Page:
Director: James DeMonaco
Cast: Zach Gilford, Michael Williams, Kiele Sanchez, Frank Grillo, Carmen Ejogo
Release Date: July 18th, 2014
The Purge (2013), viagra 40mg
which introduced the concept of a 12-hour period where consequence-free crime was allowed (save for a few exceptions), for sale
focused on a well-off family ensconced in a wealthy neighborhood who thought nothing of the purge until it arrived at their doorstep. The feature spent most of its time showing one family as they were threatened by wealthy psychopaths outside who wanted to kill a homeless man protected in their home.
Its sequel The Purge: Anarchy offers a wider scope. Instead of one wealthy family, this film focuses on a group of middle or low-income individuals caught in the crossfire as the sixth annual purge begins.
The hard-edged Sergeant (Frank Grillo) becomes the leader of a ragtag group of survivors who are trying to live through the purge. He’s out driving mysteriously that night when he sees two women named Eva (Carmen Ejogo) and Cali (Zoë Soul) preparing to be executed outside of their home. He stops to save them and ends up also protecting them and a young couple named Shane (Zach Gilford) and Liz (Kiele Sanchez) whose car broke down nearby.
The five of them form a mismatched team as they run around the city, escaping all of those who wish to purge their souls of the anger and hatred they have preserved for this very night.
If the original functioned like a home invasion thriller, this one functions as a generic horror film sending these characters from one chaotic event into another. Even when they feel safe from the chaos, the monster of the purge mentality explodes in an individual sending bullets flying everywhere. The story attempts to speak to a greater truth about human nature but that idea— which was so stirring in the original— feels tired here. The original spoke to the idea of the wealthy using this night to purge society of the less well-off and this one speaks to that idea as well (an auction for the rights to murder someone follows that same tone, similar to the ideas from the movie Hostel).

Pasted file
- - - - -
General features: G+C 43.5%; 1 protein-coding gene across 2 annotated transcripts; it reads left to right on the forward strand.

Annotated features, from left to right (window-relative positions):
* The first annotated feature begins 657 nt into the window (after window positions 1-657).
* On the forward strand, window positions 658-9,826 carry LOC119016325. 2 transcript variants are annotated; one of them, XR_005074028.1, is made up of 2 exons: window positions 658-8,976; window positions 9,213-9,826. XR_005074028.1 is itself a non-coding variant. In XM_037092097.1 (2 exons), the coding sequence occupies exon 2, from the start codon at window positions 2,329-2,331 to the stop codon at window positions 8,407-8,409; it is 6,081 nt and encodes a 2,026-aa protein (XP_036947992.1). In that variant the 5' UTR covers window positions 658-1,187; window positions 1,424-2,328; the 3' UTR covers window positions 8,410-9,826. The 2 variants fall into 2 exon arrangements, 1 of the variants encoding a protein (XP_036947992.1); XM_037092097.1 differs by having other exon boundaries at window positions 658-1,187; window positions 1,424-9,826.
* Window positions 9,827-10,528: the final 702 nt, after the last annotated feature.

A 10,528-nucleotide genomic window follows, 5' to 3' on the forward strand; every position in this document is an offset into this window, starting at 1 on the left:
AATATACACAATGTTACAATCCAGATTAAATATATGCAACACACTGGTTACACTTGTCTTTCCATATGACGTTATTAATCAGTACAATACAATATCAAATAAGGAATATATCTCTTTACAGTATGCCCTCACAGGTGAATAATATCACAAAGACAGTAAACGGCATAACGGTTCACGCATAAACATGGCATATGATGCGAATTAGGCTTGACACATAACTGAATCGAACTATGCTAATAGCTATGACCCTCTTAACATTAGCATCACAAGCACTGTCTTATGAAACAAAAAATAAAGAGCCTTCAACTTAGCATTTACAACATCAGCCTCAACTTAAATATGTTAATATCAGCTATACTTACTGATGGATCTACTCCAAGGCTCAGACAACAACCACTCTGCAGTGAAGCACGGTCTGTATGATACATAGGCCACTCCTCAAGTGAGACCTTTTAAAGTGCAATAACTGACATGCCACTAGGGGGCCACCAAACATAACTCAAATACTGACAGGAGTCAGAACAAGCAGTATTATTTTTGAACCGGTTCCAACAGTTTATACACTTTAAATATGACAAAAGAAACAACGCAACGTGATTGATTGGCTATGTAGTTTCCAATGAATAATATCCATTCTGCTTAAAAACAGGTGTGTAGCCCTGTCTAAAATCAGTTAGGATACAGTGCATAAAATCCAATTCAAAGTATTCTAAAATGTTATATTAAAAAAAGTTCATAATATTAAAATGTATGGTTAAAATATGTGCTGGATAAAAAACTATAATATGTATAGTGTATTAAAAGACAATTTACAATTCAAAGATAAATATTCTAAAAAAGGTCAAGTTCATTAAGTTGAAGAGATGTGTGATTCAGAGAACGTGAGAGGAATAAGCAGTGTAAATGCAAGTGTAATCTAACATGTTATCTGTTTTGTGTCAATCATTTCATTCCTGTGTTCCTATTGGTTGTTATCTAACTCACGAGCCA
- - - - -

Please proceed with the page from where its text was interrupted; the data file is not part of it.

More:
If anything, I wanted the story to ground itself in the middle class and to see that side of the equation. At times, the plot touches on that element (such as when an older man makes a heartbreaking decision to serve his family) or when a Wall Street stockbroker is killed for all of his financial crimes. Overall though, those ideas don’t get the full attention that they should merit and the movie too often settles for the main characters being chased around by guys with guns.
In the end, this sequel reveals itself to be a Saw-wannabe with a conclusion that feels ripped out one of the many sequels to that once promising franchise. In terms of its ambition to start a long-term franchise, The Purge: Anarchy succeeds. There are elements of revolt noted here— which are displayed so much better in the Hunger Games— that one can see that this series could continue for years to come (like the Saw features).
It’s too bad though that some of its more thoughtful themes have been toned down here to pave the way for a franchise that could quickly lose its unique perspective.
Review by: John Hanlon